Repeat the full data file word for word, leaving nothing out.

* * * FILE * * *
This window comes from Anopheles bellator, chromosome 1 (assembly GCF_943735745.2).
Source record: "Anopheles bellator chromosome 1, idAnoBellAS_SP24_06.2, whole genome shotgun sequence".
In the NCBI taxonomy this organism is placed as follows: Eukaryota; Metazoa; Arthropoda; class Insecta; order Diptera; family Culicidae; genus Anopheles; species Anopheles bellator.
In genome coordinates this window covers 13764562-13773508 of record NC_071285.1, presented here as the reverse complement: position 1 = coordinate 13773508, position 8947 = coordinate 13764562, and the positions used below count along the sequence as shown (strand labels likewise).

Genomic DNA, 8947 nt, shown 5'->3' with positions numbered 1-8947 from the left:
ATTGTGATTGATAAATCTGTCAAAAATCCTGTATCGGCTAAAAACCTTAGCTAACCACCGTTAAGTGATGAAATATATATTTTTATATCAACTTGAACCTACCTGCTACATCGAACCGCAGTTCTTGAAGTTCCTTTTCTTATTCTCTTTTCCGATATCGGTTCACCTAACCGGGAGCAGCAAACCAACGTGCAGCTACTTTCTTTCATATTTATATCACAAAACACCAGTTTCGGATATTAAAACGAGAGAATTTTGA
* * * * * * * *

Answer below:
This window comes from Anopheles bellator, chromosome 1 (assembly GCF_943735745.2).
Source record: "Anopheles bellator chromosome 1, idAnoBellAS_SP24_06.2, whole genome shotgun sequence".
In the NCBI taxonomy this organism is placed as follows: Eukaryota; Metazoa; Arthropoda; class Insecta; order Diptera; family Culicidae; genus Anopheles; species Anopheles bellator.
In genome coordinates this window covers 13764562-13773508 of record NC_071285.1, presented here as the reverse complement: position 1 = coordinate 13773508, position 8947 = coordinate 13764562, and the positions used below count along the sequence as shown (strand labels likewise).

Genomic DNA, 8947 nt, shown 5'->3' with positions numbered 1-8947 from the left:
ATTGTGATTGATAAATCTGTCAAAAATCCTGTATCGGCTAAAAACCTTAGCTAACCACCGTTAAGTGATGAAATATATATTTTTATATCAACTTGAACCTACCTGCTACATCGAACCGCAGTTCTTGAAGTTCCTTTTCTTATTCTCTTTTCCGATATCGGTTCACCTAACCGGGAGCAGCAAACCAACGTGCAGCTACTTTCTTTCATATTTATATCACAAAACACCAGTTTCGGATATTAAAACGAGAGAATTTTGA